What if the Mayans built a space station on Mars and precision-dropped a pyramid-shaped monolith within walking distance to Pavillon Le Corbusier and Lake Zurich in leafy Seefeld neighbourhood?
It may well be mistaken for a futurist temple dedicated to an ancient deity, but Ferrohaus’s extraterrestrial looks are really all down to the art of making a virtue out of necessity. Commissioned by Swedish metal company “Ferrolegeringar AG”, the business building had to adhere to strict building regulations stipulating upper floors to be scaled back. Architect Justus Dahinden came up with a pyramid shape clad in Cor-Ten steel – a nod to his client’s line of business. And what has Ferrohaus got to do with béton brut? Technically speaking, not very much. But picture it in concrete – it would tick all the boxes. So we declare it a brute in spirit.
The Pyramid’s signature patina of rich, brownish red is the result of Cor-Ten steel’s quick oxidising. During the seventies, Cor-Ten was a common sight in corporate architecture. One of the material’s biggest fans was artist Richard Serra, who widely used the rust effect for his large-scale land art, making it a household name across the world. For his Zurich landmark Dahinden went the extra mile by adding copper-tinted protective glass windows to achieve a striking tone-on-tone effect.
Originally, Ferrohaus served as a business building, with two luxury maisonettes comprising the top tier. The monthly rent for one of the five bedroom flats with sweeping lake views was 3000 Swiss francs (roughly 9000 CHF in today’s money). Reincarnating as a private clinic in 1993, the pyramid has maintained its status as one of Zurich’s most iconic building to this very day.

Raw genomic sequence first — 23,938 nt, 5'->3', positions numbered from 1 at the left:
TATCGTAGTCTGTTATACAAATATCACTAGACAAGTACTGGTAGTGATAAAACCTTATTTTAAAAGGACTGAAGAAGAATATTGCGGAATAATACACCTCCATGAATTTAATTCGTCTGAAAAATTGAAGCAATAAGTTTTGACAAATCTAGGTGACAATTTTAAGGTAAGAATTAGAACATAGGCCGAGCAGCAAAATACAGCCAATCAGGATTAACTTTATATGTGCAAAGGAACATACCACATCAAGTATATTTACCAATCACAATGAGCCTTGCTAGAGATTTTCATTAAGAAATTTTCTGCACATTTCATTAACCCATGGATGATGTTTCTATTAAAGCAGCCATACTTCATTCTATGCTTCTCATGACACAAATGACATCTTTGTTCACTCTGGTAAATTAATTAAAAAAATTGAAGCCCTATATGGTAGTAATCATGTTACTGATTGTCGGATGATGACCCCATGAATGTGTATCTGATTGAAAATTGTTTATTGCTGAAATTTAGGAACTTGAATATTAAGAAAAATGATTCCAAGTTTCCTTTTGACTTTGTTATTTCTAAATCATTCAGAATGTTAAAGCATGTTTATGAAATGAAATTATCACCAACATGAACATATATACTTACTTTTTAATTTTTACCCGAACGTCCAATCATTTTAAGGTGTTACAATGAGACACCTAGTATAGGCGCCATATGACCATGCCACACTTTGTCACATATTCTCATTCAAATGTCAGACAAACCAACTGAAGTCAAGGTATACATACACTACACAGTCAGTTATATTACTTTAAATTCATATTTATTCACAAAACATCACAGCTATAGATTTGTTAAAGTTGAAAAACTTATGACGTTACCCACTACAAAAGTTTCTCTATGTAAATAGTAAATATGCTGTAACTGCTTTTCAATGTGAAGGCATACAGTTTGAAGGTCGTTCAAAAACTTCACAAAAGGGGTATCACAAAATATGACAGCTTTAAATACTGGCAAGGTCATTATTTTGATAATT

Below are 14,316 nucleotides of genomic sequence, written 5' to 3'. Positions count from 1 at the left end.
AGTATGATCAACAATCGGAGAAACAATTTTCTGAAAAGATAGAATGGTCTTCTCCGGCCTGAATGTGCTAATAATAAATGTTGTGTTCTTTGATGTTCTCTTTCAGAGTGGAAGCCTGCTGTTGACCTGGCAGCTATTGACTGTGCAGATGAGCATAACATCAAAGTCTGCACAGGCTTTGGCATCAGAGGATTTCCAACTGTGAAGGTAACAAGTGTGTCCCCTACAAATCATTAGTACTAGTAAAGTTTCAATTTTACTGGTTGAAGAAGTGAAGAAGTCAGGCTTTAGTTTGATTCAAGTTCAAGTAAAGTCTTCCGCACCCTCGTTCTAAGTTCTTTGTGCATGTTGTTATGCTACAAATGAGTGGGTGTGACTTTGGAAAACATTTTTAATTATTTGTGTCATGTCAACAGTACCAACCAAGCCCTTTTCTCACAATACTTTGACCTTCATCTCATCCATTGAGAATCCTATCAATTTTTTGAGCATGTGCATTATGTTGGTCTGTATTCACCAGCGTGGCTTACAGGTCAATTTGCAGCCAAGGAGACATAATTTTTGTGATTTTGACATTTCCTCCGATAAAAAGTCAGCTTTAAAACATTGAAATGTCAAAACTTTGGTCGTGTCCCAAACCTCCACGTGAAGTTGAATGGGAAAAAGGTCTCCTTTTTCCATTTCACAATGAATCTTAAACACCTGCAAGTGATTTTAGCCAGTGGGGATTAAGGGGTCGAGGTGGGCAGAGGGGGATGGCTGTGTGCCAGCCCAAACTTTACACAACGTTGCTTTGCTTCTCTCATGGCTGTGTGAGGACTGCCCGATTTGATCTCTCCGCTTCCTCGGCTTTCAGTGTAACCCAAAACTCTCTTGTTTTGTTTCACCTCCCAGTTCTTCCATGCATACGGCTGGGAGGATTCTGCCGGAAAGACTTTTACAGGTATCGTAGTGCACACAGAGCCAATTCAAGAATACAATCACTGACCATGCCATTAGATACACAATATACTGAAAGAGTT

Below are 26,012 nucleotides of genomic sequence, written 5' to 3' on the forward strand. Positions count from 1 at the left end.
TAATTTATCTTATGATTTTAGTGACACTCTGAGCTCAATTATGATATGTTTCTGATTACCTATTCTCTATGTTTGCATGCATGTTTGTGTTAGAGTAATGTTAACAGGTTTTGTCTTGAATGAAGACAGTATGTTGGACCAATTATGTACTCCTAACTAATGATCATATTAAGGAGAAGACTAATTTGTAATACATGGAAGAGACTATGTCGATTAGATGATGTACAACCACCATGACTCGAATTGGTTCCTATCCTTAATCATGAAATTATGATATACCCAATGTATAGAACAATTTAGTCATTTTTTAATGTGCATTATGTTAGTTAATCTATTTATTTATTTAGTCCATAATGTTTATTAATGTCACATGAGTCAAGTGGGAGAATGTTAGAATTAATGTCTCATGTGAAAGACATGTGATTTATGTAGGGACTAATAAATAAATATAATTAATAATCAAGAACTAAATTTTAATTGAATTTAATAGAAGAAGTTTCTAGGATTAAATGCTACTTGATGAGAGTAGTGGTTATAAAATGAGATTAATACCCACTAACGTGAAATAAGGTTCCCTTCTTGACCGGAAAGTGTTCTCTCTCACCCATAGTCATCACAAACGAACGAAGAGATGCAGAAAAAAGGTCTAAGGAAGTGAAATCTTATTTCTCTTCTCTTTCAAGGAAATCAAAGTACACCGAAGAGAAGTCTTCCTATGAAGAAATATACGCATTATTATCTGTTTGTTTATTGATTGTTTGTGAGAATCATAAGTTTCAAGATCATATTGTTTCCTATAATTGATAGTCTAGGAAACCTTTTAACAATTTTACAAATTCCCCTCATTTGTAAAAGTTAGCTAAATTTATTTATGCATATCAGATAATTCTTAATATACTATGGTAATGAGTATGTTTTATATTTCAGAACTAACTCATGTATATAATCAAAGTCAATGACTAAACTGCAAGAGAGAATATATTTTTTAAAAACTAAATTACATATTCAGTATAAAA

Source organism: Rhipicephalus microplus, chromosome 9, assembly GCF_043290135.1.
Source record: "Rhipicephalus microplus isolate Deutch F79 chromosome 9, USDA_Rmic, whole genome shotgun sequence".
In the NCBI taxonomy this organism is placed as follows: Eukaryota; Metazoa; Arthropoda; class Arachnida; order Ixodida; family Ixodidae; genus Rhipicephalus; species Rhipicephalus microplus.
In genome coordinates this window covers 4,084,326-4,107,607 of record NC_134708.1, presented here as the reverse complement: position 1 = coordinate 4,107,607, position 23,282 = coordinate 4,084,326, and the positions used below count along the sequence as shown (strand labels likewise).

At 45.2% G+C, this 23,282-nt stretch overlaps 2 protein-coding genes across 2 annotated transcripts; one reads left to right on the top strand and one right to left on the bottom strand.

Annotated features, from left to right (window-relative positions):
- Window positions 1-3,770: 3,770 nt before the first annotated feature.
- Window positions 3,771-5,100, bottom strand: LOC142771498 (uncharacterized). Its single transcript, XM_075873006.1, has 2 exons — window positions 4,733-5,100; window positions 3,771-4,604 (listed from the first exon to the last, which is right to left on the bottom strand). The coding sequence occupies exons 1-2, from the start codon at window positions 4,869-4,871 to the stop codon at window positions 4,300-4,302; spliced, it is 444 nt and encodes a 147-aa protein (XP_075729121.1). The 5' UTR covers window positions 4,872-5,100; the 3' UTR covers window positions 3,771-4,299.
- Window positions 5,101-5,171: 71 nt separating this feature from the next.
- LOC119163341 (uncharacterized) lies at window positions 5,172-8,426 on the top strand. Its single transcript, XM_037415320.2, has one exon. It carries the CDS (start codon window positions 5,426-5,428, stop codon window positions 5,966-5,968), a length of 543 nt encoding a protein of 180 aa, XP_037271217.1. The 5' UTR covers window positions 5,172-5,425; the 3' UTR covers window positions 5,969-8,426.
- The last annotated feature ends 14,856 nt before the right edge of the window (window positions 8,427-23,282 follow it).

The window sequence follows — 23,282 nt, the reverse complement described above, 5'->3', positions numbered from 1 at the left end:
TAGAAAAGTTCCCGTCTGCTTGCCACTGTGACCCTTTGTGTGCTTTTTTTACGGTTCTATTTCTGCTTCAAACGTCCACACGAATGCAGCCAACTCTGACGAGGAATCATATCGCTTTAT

Never the go-to choice for designing a functional building, Justus Dahinden was an “urbanotopian” architect who floated above the restrictive dogmas of postwar modernism. Both a man of faith and an avid believer in ’function follows form’, Dahinden was on a mission to reconnect architecture with the spiritual and social essence of humans. His designs seek to strike an ideal balance between radical design and sound method. The Federal Institute of Technology Zurich graduate’s early output was informed by Frank Lloyd Wright, Antonio Gaudi and sacral architecture. In the 60s, he was one of the first to embrace and promote the theories and works of his avant-garde contemporaries Archigram and the Japanese metabolists. Notable works include “Schwabylon” leisure-city in Munich, Rigi Haus in Weggis and Trigon village in Zurich Hottingen. Justus Dahinden passed away in spring 2020.